Eponymous debut album from this quintessential Danish group Alrune Rod (Mandrake Root), which was highly touted in the underground scene for their disregard to commercial aspects of the music business. Indeed their heavy psych-prog, sung in Danish (apparently a first), sounds like a darker Vanilla Fudge or Floyd (between Saucerful and Atom Heart) was full of lengthy tracks with elongated solos, dark brooding vocals and multi-movement tracks. Graced with a very sexy psychedelic gatefold artwork, the album has gained a cult status in its homeland and the vinyl is fetching considerable price.
From the very first notes of the opening eponymous track (10-mins long), it is clear that this album is not wedding dancing party music, and should you find a woman willing to make out to it, get a grip on her and marry her! ;o)p) And if the AR track was not enough, wait till you get a load of the following 10-min Natskyggevej (yeah, bless you too! ;o), which is definitely even deeper and sombre with the ever-present organ. Even if sombre, the ambiances are actually often beautiful and sometimes solemn, but also menacing and spellbinding. Closing the A-side is the short and unusual Hvor Skalwhatchymacallit with some acoustic guitars and congas. Bassist Roden's voice can be an acquired taste, especially on tracks were vocals take a more upfront role.

The flipside only contains two more epics, starting with the 12-min 3-phase Bjergsangen which sounds much like its cousins, searing guitar lines, good base work and enthralling drum playing, but the middle section is a bit awkward and add to the feeling that the music also has an anaemic side to it. Ziegler's organ sounds like a cross of Banton meeting Jon Lord through Kaye or Wright, but fails to take the lead from Giese's fuzzed-out guitar lines. Closing the album is the 13-min+ Rejsen Hejm (Pardon my Danish) is the most dramatic of the album, and its dynamics are adding a bit of a third dimension to the album.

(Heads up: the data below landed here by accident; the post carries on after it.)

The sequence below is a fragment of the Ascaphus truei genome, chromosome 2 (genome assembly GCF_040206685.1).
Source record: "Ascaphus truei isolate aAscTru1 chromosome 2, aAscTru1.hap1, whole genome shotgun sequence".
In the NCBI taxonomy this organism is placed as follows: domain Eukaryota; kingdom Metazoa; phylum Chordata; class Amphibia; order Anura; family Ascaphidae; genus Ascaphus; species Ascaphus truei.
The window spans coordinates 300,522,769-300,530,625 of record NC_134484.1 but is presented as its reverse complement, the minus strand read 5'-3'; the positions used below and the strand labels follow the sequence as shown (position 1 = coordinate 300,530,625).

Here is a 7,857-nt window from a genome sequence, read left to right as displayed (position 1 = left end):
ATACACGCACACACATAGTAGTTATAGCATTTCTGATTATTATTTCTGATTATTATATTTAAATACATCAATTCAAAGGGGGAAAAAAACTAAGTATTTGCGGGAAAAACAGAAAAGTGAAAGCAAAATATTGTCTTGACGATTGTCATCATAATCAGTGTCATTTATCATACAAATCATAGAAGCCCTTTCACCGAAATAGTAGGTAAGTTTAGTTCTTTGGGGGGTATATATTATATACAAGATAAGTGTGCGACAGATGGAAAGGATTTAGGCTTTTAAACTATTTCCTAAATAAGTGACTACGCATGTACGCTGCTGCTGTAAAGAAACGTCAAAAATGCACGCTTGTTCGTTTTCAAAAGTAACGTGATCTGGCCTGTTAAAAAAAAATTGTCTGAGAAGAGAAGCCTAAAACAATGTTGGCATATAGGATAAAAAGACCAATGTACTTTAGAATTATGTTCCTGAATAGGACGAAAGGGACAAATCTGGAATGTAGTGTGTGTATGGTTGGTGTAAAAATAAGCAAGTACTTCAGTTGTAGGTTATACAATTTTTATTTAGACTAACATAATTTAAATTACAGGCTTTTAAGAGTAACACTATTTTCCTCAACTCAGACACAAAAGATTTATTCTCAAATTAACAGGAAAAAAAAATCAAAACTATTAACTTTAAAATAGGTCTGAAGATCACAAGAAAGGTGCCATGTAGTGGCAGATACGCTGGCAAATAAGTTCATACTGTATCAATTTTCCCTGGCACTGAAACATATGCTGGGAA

AR's debut album is not a really easy listen, especially given that the album is rather long, (approaching the 50 minutes), but should ravish organ-driven hard rock with a psych edge! Although likely to please most progheads, I'd warn those liking very complex symphonic rock (ala Yes or ELP), that they might not find what they're looking usually for in this group.

Sunday, April 26, 2015

Skousen & Ingemann - 1971 - Herfra hvor vi står

Skousen & Ingemann 
Herfra hvor vi står

01. Isabel   
02. Svært At Nå Frem   
03. Fodbold   
04. Kaptajnen   
05. Knud Lavard   
06. Herfra Hvor Vi Står   

Bass, Violin, Organ, Vocals, Percussion – Peter Ingemann
Drums, Percussion, Backing Vocals – Bjørn Uglebjerg
Flute, Saxophone, Backing Vocals – Knud Bjørnø
Guitar – Tømmer Claus
Guitar, Congas, Backing Vocals – Stig Møller
Guitar, Vocals, Harmonica – Niels Skousen